A celebrated polymath, Al-Razi, is considered to be the greatest physician of the Islamic World. He was the first to scientifically identify alcohol in its pure form and produce sulfuric acid. A prolific author, Al-Razi’s encyclopedic reviews of medicine, Al-Mansuri and Al-Hawi, were standard medical texts in European and Islamic universities.

    Al-Ghazālī b. 1058 Tus, Iran, d. 1111 Tus, Iran
    The 12th century philosopher, jurist and mystic Al-Ghazali, is regarded as one of the greatest theologians of Islam. His approach to reconciling reason and revelation had an important impact on medieval Christian and Jewish thinking. Known as a mujaddid, renewer of the faith, within Islam, Al-Ghazali’s influential writings made Sufism an acceptable part of orthodox Islam.
     
  10. AmirPatriot

    AmirPatriot SENIOR MEMBER

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  11. Aryzin

    Aryzin FULL MEMBER

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    Can't you all get along? The guy was Persian and had an Arabic name because at that time Persians were sunnis. Ever heard of Omar Khayyam? Can you at least agree he was Muslim and cut the sectarian bs out? Islamic scholars came from all over the Muslim world, from Spain to Indonesia. This is why your whole lot lost your Muslim Empire.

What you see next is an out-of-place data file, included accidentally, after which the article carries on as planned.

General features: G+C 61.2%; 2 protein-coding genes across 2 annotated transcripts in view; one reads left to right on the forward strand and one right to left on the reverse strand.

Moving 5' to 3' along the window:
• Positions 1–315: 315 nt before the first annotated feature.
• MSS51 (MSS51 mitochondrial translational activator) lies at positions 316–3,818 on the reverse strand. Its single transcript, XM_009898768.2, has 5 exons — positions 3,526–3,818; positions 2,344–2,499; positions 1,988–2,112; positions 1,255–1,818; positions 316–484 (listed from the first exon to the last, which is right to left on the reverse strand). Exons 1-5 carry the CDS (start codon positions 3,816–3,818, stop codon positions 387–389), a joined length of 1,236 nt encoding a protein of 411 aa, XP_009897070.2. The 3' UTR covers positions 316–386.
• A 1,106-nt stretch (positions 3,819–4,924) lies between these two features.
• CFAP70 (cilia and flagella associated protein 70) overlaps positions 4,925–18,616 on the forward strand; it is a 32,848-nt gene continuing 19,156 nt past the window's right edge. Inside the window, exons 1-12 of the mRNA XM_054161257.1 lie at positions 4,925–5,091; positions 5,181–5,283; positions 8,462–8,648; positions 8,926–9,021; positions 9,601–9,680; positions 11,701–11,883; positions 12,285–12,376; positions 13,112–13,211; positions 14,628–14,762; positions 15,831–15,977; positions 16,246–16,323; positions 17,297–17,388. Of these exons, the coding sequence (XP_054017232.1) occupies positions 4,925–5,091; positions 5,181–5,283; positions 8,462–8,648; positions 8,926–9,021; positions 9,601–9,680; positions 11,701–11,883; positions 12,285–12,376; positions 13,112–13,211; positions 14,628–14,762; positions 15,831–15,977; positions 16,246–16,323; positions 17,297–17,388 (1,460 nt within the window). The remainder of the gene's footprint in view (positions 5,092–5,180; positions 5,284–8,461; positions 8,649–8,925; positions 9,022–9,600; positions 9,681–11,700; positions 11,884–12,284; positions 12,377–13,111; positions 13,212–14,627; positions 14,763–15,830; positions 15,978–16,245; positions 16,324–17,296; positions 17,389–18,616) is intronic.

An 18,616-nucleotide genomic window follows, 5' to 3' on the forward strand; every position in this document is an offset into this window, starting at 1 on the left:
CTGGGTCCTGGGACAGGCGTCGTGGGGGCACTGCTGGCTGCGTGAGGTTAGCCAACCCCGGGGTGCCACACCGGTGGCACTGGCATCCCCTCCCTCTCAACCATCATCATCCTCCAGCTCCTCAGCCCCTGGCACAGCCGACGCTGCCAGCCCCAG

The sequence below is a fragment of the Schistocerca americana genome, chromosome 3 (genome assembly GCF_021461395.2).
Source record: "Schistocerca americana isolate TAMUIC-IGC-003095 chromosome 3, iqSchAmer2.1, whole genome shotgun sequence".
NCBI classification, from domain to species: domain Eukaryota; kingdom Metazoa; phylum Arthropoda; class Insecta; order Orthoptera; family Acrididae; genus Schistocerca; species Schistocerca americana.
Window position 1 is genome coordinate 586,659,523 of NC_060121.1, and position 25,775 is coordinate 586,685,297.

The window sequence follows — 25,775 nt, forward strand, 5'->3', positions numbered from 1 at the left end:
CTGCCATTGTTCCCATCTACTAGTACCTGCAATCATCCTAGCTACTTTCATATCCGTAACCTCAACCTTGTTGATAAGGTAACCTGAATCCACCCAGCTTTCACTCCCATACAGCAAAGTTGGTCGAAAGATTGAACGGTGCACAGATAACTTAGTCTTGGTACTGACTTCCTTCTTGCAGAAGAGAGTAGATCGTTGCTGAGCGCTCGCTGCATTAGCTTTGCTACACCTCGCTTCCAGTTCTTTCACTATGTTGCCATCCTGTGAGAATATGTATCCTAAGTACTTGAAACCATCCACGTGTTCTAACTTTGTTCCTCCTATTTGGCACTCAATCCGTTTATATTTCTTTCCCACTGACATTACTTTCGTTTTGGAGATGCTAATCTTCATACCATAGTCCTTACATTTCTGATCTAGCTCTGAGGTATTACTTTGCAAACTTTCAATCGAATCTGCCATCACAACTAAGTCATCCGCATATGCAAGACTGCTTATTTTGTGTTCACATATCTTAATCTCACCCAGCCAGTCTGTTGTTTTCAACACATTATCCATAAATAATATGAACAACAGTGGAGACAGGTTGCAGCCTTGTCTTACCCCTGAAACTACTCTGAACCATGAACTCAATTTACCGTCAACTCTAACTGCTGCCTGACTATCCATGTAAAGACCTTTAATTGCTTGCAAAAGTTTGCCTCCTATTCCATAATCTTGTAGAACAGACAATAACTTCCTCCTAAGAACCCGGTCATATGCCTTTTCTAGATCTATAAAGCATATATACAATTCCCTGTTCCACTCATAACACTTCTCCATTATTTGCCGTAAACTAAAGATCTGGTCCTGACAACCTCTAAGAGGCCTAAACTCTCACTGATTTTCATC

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  12. KediKesenFare

    KediKesenFare SENIOR MEMBER

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    :D

    He was of Persian ethnicity and very likely a Sufi of Sunni origin. Thus, he's a perfect figure and role model to celebrate and to cheer our common cultural, traditional and intra-islamic heritage.
     
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  13. Sinnerman108

    Sinnerman108 SENIOR MEMBER

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    What is more we are still trying to fight over ancient past,

    not looking at our miserable poor state these days.

    What is our contribution to science in the last 200 years ? since that is when science really took of ?

    As for Ghazali. Well ..
     
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  14. Aryzin

    Aryzin FULL MEMBER

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  15. Sinnerman108

    Sinnerman108 SENIOR MEMBER

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    Mathematics of the work of the devil.

    I belong to Ibn Rushd's school of thought.

    What we are also not discussing is what happened to Farabi, and Ibn Sena .. and why did such a thing happen.